Planting Garlic In Nc

Garlic is a versatile and flavorful crop that is well-suited for North Carolina’s climate. With some planning and know-how, homeowners in NC can successfully grow their own garlic.

This article will provide tips and guidelines for planting garlic in North Carolina gardens and fields.

Variety Selection

There are two main categories of garlic – softneck and hardneck. Softneck varieties tend to be easier to grow and have better storing qualities, while hardneck varieties offer more flavor. Some top varieties suited for NC include:

  1. Softneck: Softneck varieties like ‘Inchelium Red’ and ‘California Early’ are heat and drought tolerant. They produce large, braidable bulbs good for long-term storage.
  2. Hardneck: Varieties like ‘Music’ and ‘Chet’s Italian’ adapt well to NC and have robust garlic flavor. Hardnecks do better in cooler zones with more moisture.


Most garlic are grown from individual cloves rather than seeds. Look for healthy, plump cloves without signs of mold or rot. Plant certified disease-free seed garlic to avoid introducing issues to your garden.

Planting Time

Garlic is generally planted in the fall in NC, from late September through November. This allows the bulbs to establish roots before the winter dormancy period. Planting too early runs the risk of bolting, while planting too late may result in small bulbs that don’t cure properly.

Aim for 6-8 weeks before the average first frost date in your area. The ideal soil temperature for planting is between 45-65°F. In warmer zones like coastal NC, January planting can also work.

Soil Preparation

Garlic grows best in loose, nutrient-rich, well-draining soil with a pH between 6-7. Before planting, have your soil tested to check fertility levels and pH. You may need to amend the soil with compost or other organic matter.

Till in any amendments at least 2-4 weeks before planting to allow time for them to break down. Remove weeds and debris. Rake the soil to create a smooth, fine seedbed for the cloves.

Planting Method

Individual garlic cloves are planted pointy end up, about 1-2 inches deep, and spaced 4-6 inches apart in the row. Leave at least 12-18 inches between rows for ease of weeding.

You can plant in raised beds, directly in the garden soil, or in containers with drainage holes. The soil should be moist but not soaked when planting. Plant the same variety together in blocks rather than mixing them.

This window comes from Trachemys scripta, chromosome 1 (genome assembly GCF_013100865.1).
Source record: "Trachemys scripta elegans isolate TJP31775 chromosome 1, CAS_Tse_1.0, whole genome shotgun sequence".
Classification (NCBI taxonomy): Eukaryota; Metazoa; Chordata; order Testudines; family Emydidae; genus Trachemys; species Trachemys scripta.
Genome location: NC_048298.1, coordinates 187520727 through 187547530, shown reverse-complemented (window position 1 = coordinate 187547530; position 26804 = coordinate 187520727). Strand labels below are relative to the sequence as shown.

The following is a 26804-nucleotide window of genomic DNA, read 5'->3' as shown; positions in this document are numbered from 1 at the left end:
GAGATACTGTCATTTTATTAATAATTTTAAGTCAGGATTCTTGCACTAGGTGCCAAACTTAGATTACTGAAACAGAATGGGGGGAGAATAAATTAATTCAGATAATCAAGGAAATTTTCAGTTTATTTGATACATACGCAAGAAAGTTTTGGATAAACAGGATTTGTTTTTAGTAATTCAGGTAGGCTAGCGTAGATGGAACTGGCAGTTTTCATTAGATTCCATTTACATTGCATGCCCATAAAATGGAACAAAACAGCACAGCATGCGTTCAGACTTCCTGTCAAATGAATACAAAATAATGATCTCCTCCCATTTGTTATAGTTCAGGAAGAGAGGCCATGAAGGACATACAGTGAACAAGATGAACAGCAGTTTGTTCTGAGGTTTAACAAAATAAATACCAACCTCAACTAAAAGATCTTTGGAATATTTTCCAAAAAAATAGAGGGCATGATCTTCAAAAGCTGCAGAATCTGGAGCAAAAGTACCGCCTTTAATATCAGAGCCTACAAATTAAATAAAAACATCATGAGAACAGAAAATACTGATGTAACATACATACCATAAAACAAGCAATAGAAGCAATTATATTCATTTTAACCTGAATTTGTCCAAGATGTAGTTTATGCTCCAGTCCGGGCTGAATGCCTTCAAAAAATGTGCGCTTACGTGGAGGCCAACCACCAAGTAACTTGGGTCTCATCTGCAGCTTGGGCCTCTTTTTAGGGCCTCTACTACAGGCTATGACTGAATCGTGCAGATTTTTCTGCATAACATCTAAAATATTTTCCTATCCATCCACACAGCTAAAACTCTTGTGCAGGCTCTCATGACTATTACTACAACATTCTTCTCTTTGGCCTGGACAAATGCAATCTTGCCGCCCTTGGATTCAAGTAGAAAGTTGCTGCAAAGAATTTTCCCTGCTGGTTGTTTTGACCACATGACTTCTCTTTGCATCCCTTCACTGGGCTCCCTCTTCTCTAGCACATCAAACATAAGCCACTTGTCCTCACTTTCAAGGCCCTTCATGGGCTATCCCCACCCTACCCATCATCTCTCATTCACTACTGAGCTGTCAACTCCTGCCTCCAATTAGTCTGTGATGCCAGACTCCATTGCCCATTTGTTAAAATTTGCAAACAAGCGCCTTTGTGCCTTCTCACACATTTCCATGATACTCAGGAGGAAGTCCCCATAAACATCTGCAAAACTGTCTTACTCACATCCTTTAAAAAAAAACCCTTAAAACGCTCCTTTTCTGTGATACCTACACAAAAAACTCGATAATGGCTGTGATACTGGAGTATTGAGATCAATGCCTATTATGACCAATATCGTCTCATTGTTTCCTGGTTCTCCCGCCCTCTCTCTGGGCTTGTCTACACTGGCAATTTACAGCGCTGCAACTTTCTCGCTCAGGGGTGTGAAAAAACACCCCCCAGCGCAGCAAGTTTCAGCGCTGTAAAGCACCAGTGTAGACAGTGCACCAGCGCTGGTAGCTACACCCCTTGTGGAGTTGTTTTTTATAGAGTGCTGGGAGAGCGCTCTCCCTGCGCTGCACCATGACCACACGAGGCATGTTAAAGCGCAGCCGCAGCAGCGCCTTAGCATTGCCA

Water the newly planted cloves if the soil seems dry. Place small berry baskets, boards or other accessories over newly planted sections to protect tender cloves from birds.

Common Problems

Disease pressure is usually low when planting garlic in the fall versus spring. However, be on the lookout for signs of issues like:

  • Mold/rot: Remove any cloves showing signs before planting. Improve soil drainage if mold is recurring.
  • Thrips: Sawtooth shapes on leaves indicate these tiny insects. Choose resistant varieties or use row covers.
  • Rust: Orange spots on leaves are a fungus. Improve air circulation and remove infected leaves. Fungicides help with prevention.

Care During Winter Dormancy

Garlic grows roots during winter dormancy. Aside from weeding, little to no other care is needed until growth resumes in spring. Mulch planted areas after the ground freezes to insulate bulbs.

Excess rain or saturated soil during dormancy can lead to mold issues.

Spring Care and Harvest

Growth will resume in early spring as the soil warms. At this stage, side dress with natural fertilizer like compost or fish emulsion to boost bulbs. Weed as needed and water during drought periods.

# Harvest garlic when the bottom third of leaves begins to turn brown naturally. This usually occurs in late June in NC depending on variety and growing conditions. For hardneck varieties, harvest as individual bulbs after flower stalk (scapes) form.

# Carefully dig or fork under bulbs, avoiding bruising. Cure bulbs in a dry, shaded area with good airflow for 2-4 weeks until skins are fully dried. Braid softneck varieties or store in net bags. Enjoy your harvest through winter!

Storing Garlic

Cured garlic can be stored for several months. Unpeeled bulbs last longest stored in a cool, dry, dark place with airflow like a hanging mesh bag or basket.

Check periodically for signs of mold or sprouting. Peel a few inner cloves to use within 1-2 months.


With the right timing, variety selections, and care, North Carolina’s climate offers an excellent growing environment for delicious homegrown garlic. Following these guidelines will help garlic thrive from planting through harvesting. With a little patience and TLC, you’ll be enjoying your garlic for taste and recipes year-round.

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